straighteuing himself npward until all the an
gles in his persou had disappeared, when he
placed his fife in his month a r d played the
" Flowers of Edeuborough," one of the most
difficult thiDgs to follow with the drnm that
could have been selected, and nobly did the
little fellow follow him, showing himself to be
master of the drutn. Wheu the music ceased
our Captain turned to the mother aud observ
ed, " Maflam I will take your boy What is
Lis name ?" " Edward Lee," she replied ;
then placing her hand upou the Captain's arm,
she observed, "Captain, if he is not killed—"
here her maternal feelings overcame her utter
ances, and she bent down over ber boy and
kissed him upon the forehead. As she arose
she observed, "Captain, you will bring him
back wiifi you, wou't you?" "Yes, yes," he
replied, 1 we will be certaiu to bring bim back
with us We shall be discharged in six weeks."
In au hour after our company led the lowa
First ouf of camp, our drum aud file playing
" The girl I left behind me." Eddie, as we
called him, soou became a great favorite with
all the nien in the company. When any of the
boys hat? returned from a horticultural excur
sion, Eddie's share of the peaches and melons
was the first apportioned out. During cut
heavy and fatiguing march from Rolla to
Springfield it was often amusing to see our
long-legged fifer wading through the mud with
our little drummer mounted upon his back—
aud always in that positon when fordiog
During the fight at Wilson's Creek I was
stationed with a part of onr company on the
right of Totten's battery, while the balance of
our company, with a part of the Illinois regi
ment, was ordered down iuto a deep ravine
upon our left, iu which it was known a portion
of the enemy was concealed, with whom they
were soon engaged. The contest in the ravine
continuing some hours. Totten suddenly wheel
ed his battery upon the enemy in that quarter,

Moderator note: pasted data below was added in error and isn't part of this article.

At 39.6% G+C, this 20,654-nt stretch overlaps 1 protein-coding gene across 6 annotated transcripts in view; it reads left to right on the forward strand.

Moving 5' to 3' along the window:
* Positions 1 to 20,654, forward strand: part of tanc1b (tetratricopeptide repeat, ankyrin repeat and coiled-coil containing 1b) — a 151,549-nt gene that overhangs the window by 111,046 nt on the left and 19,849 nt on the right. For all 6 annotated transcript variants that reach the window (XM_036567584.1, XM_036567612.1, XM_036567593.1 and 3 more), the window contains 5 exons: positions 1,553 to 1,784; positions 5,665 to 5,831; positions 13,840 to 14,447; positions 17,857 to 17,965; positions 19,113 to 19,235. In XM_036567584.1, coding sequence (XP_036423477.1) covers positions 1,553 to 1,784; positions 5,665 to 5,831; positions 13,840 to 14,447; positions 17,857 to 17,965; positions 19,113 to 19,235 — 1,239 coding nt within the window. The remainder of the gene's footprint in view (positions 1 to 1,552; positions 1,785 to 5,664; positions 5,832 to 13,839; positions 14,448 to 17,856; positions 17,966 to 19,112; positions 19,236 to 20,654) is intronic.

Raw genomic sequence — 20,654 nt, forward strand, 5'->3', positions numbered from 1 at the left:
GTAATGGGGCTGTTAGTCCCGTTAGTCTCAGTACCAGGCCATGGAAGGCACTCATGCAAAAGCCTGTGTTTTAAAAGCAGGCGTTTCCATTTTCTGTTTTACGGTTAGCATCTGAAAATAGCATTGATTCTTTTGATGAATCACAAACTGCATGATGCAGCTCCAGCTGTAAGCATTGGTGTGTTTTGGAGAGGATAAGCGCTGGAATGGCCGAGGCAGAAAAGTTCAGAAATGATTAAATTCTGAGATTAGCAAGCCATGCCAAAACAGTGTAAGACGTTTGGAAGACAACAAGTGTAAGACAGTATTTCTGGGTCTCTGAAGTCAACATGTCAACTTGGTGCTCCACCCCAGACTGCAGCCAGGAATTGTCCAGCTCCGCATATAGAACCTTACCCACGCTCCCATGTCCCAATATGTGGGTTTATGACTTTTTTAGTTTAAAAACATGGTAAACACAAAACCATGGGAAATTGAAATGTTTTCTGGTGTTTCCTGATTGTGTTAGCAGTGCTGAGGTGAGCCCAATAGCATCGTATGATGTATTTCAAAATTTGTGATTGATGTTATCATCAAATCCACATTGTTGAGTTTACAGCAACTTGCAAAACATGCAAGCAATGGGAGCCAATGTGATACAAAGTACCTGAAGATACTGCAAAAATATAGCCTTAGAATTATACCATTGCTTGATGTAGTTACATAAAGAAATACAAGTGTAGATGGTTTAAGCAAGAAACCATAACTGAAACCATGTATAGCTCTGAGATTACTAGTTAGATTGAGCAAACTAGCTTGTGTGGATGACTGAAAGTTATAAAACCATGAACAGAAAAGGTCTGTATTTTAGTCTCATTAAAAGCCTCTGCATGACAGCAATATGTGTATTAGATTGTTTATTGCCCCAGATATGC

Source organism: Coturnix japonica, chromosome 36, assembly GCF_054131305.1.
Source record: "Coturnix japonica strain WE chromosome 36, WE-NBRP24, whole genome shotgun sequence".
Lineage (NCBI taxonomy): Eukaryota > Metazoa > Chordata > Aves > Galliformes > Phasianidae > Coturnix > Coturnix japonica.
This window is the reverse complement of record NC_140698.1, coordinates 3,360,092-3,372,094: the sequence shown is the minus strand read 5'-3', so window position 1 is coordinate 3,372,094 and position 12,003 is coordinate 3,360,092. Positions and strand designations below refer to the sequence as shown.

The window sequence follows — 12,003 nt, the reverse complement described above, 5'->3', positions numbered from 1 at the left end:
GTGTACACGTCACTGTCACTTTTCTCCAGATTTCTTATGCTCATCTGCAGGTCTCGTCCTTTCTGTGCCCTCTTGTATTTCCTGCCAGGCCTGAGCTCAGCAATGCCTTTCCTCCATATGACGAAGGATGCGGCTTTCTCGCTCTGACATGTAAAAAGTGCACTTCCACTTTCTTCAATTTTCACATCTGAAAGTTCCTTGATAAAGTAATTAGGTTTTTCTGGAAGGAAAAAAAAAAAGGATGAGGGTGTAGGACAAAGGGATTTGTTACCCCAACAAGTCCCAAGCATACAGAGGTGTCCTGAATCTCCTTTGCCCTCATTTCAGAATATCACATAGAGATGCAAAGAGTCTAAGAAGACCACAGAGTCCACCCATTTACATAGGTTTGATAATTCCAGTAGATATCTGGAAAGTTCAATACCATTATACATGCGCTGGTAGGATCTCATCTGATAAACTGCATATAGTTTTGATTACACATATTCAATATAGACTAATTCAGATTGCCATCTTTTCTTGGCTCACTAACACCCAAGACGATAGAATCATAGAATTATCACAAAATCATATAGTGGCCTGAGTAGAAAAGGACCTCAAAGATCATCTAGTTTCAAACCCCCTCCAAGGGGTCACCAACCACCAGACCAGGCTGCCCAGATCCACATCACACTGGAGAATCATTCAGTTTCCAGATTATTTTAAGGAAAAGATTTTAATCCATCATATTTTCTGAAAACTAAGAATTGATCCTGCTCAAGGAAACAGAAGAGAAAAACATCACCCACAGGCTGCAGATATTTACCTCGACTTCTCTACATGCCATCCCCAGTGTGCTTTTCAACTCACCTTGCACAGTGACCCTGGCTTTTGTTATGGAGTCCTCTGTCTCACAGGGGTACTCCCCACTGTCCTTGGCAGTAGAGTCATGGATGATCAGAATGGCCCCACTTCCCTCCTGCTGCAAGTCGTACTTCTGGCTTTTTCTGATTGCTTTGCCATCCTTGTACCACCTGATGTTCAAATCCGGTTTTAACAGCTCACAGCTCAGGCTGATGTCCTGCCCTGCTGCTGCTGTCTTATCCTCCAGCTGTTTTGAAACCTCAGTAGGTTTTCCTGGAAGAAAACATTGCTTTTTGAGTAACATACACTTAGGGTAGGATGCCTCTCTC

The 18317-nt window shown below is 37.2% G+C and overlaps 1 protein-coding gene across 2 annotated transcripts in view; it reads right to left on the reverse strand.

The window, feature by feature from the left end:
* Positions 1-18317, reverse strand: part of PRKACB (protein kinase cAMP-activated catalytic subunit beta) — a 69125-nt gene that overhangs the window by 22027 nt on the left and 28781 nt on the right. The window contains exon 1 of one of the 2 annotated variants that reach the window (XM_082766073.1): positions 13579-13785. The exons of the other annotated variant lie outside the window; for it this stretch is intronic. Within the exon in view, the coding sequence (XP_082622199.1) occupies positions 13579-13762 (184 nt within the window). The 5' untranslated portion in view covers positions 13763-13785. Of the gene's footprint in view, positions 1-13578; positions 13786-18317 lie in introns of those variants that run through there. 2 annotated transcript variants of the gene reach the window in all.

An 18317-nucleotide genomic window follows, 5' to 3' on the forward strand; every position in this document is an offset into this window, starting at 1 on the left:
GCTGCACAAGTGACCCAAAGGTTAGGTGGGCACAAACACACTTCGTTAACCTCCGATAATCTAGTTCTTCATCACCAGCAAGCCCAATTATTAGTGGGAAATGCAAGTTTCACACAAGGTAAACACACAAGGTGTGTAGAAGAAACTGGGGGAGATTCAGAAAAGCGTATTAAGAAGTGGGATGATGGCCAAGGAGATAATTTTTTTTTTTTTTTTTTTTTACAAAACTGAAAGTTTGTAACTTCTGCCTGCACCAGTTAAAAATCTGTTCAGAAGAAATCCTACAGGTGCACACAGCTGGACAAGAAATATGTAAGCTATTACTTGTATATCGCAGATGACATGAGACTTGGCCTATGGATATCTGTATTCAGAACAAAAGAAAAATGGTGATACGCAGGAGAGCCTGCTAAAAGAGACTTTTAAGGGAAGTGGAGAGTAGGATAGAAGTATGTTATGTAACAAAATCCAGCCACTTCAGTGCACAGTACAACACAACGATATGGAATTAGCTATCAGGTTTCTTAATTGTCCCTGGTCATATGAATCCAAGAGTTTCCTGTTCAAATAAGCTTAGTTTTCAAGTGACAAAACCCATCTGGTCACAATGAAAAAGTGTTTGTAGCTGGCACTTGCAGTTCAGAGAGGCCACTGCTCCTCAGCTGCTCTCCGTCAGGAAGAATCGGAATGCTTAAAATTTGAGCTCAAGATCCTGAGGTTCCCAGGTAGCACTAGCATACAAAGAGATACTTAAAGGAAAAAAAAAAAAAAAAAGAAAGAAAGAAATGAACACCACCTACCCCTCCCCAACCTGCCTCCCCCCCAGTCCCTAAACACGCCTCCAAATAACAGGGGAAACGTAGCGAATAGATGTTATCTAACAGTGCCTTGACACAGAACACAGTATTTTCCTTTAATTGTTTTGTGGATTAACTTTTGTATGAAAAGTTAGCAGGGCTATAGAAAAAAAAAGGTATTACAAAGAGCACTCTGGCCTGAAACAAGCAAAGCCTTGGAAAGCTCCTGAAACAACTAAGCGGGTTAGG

when they soon retreated to the high ground
behind their lines. In less than twenty min
utes after Totten had driven the enemy from
the ravine, the word passed from man to man
throughout the army, " Lyon is killed," and
soon after, hostilities having ceased upon both
sides, the order came for our main forces to
fall back upon Springfield, while a part of the
lowa First and two companies of the Missouri
regiment were to camp upon the ground and
cover the retreat the next 'morning.
That night I was detailed for guard duty,
my turn of guard closing with the morning
call. When I went out with the cfifcer as a
relief, I found that my post wa° vpon a high
eminence that overlooked the ueep ravine in
which our men had engaged the euemy until
Totteu's battery came to their a?sistaLce. It
was a dreary, lonesome beat. The moou had
gone down in the early part of the night, while
the stars twinkled dimly through a hazy at
mosphere, lighting up impevfectly the sur
rounding objects. Occasionally I would place
my ear near the grouud aud listen for the
sound of footsteps, but all was silent save the
far off howling of the wolf, that seemed to
scent upon the evening air the banquet that
we had been preparing for him The hours
passed slowly away, when at length the morn
ing light began to streak along the eastern
sky, making surrounding objects more plainly
visible. Piegjutly llnad a drum beat np the
morning call. At first 1 thooiht it enine from
the camp of the enemy across the creek, but as
I listeued I found it came up from the deep
ravine ; for a few miuutes it was sileut, aud
then as it became more light I heard it again.
I listened—the souud of the drum was famil
iar to me—aud I knew that it was
Our drummer boy from Tennessee
Beating for help the reveille,
I was about to desert my post to go to his
assistance when I discovered the officer of the
guard approaching with two meD. We all
listeued to the sound, and were satisfied that
it was Eddie's drum. I asked permission to
go to his assistance. The officer hesitated,
saying that the orders were to march in twen
ty minutes. I promised to be back iu tbat
time, and he conseuted. I immediately started
down the hill through the thick undergrowth,
aud upon reaching the valley I followed the
sound of the drum, and soon fonnd him seated
upon the ground, his back leaning against the
truuk of a fallen tree, while his drum hung
upon a bush in front of him, reaching nearly
to the ground. As soon as he discovered me
he dropped his drumsticks and exclaimed:
" Oh, Corporal, I am so glad to see you !
Give me a driuk," reaching out bis band for
uij cauteen, which was empty. I immediately
turned to bring him some water from the brook
that I conld hear rippling the bashes near by,
wheu, thinking that I was about to leave,* he
commenced crying, saying : " Don't leave me,
Corporal—l can't walk."
I was soon back with the water, when I dis
covered that both of his feet had been shot
away by a cannon ball. After satisfying his